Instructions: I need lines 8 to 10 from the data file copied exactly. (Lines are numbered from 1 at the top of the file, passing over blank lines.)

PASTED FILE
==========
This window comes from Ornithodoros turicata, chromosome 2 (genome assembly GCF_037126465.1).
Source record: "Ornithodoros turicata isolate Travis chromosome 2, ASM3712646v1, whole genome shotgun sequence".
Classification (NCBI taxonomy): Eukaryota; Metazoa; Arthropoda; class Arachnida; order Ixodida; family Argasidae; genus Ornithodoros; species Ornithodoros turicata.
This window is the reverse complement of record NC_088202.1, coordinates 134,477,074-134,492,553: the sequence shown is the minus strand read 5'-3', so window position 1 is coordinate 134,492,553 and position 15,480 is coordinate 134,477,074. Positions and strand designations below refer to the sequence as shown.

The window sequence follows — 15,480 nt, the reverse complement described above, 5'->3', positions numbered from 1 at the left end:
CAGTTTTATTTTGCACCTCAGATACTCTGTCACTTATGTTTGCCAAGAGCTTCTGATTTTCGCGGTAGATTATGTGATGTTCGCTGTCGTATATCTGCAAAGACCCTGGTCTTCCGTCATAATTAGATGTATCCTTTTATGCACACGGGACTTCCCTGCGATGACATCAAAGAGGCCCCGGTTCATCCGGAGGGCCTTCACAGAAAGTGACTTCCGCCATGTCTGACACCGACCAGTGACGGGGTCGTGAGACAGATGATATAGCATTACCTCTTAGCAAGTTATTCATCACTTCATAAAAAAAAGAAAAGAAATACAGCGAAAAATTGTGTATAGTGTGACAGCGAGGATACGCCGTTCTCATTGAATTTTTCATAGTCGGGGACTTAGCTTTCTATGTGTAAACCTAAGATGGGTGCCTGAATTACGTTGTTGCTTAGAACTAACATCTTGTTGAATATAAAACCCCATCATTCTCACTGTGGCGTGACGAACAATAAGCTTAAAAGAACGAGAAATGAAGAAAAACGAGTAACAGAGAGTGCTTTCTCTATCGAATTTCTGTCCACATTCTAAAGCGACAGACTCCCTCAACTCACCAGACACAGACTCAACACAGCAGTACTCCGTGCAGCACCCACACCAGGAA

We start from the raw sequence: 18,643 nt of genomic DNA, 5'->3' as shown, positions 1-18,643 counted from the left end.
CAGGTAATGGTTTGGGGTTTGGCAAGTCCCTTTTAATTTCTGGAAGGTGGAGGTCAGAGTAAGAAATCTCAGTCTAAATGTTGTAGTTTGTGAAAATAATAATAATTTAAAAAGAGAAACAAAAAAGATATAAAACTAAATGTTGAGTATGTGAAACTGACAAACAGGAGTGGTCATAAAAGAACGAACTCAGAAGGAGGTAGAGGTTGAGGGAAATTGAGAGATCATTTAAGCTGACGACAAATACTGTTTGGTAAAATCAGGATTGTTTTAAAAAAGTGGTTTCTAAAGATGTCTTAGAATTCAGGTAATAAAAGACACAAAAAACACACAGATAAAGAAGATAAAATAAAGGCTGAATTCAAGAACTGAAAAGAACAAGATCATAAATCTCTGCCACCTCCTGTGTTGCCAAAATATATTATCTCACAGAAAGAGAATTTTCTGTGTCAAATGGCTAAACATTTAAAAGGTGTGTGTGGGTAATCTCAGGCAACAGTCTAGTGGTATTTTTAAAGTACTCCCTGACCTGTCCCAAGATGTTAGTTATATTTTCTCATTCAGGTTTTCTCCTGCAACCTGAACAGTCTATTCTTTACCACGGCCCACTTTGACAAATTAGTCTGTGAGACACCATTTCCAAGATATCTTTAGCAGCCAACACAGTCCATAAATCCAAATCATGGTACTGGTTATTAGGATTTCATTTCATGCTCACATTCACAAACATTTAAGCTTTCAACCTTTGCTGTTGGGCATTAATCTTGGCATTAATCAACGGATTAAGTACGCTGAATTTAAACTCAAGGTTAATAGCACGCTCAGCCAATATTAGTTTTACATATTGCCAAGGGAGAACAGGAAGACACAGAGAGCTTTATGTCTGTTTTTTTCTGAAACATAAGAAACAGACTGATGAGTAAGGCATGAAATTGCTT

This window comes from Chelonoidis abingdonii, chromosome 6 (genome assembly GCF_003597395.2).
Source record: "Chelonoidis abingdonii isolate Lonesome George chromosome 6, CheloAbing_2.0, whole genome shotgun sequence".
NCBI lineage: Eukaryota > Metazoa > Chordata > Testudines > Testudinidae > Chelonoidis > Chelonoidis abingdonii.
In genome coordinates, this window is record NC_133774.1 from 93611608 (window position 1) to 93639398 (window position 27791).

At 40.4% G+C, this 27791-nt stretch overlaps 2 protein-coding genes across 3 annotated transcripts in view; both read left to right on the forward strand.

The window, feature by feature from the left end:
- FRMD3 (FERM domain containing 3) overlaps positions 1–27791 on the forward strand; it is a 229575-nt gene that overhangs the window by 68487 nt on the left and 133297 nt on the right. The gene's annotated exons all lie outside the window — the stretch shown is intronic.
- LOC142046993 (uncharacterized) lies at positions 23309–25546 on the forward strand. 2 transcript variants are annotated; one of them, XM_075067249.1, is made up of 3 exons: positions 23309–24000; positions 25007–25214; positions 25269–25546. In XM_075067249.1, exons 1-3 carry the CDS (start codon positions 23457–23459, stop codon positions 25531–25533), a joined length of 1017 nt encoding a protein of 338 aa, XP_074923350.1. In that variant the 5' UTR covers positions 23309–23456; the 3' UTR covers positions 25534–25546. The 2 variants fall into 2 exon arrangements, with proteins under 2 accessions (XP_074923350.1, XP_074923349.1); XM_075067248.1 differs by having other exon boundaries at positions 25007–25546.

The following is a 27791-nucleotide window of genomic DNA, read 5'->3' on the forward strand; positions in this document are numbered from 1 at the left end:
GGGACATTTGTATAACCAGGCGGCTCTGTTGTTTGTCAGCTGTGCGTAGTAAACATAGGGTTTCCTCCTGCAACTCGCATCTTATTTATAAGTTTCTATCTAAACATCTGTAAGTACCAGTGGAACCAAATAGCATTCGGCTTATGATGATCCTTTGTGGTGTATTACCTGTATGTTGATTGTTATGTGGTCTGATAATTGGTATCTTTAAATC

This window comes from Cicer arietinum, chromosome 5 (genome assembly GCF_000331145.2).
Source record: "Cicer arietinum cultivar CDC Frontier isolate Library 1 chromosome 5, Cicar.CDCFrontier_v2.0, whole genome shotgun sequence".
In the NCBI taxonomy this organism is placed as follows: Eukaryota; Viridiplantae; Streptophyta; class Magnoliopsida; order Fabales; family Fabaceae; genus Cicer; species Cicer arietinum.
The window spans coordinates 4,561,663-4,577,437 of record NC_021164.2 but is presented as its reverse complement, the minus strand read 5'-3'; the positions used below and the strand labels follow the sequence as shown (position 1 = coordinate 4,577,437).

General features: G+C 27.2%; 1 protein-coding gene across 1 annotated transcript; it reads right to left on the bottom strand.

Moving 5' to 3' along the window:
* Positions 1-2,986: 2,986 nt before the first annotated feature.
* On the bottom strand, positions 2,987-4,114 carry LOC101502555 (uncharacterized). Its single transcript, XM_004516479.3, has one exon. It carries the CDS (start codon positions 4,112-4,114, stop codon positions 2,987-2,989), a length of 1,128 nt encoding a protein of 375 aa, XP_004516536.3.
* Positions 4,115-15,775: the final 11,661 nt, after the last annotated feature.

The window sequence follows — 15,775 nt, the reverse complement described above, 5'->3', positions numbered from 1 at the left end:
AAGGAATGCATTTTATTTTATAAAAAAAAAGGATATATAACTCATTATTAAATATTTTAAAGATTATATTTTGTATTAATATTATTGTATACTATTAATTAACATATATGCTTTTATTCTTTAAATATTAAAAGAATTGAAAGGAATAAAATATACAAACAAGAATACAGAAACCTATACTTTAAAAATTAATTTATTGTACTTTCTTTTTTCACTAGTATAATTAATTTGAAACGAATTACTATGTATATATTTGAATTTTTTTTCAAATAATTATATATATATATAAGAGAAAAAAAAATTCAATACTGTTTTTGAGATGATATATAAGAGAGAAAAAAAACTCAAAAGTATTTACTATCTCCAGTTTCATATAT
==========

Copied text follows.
CAGGTAATGGTTTGGGGTTTGGCAAGTCCCTTTTAATTTCTGGAAGGTGGAGGTCAGAGTAAGAAATCTCAGTCTAAATGTTGTAGTTTGTGAAAATAATAATAATTTAAAAAGAGAAACAAAAAAGATATAAAACTAAATGTTGAGTATGTGAAACTGACAAACAGGAGTGGTCATAAAAGAACGAACTCAGAAGGAGGTAGAGGTTGAGGGAAATTGAGAGATCATTTAAGCTGACGACAAATACTGTTTGGTAAAATCAGGATTGTTTTAAAAAAGTGGTTTCTAAAGATGTCTTAGAATTCAGGTAATAAAAGACACAAAAAACACACAGATAAAGAAGATAAAATAAAGGCTGAATTCAAGAACTGAAAAGAACAAGATCATAAATCTCTGCCACCTCCTGTGTTGCCAAAATATATTATCTCACAGAAAGAGAATTTTCTGTGTCAAATGGCTAAACATTTAAAAGGTGTGTGTGGGTAATCTCAGGCAACAGTCTAGTGGTATTTTTAAAGTACTCCCTGACCTGTCCCAAGATGTTAGTTATATTTTCTCATTCAGGTTTTCTCCTGCAACCTGAACAGTCTATTCTTTACCACGGCCCACTTTGACAAATTAGTCTGTGAGACACCATTTCCAAGATATCTTTAGCAGCCAACACAGTCCATAAATCCAAATCATGGTACTGGTTATTAGGATTTCATTTCATGCTCACATTCACAAACATTTAAGCTTTCAACCTTTGCTGTTGGGCATTAATCTTGGCATTAATCAACGGATTAAGTACGCTGAATTTAAACTCAAGGTTAATAGCACGCTCAGCCAATATTAGTTTTACATATTGCCAAGGGAGAACAGGAAGACACAGAGAGCTTTATGTCTGTTTTTTTCTGAAACATAAGAAACAGACTGATGAGTAAGGCATGAAATTGCTT

This window comes from Chelonoidis abingdonii, chromosome 6 (genome assembly GCF_003597395.2).
Source record: "Chelonoidis abingdonii isolate Lonesome George chromosome 6, CheloAbing_2.0, whole genome shotgun sequence".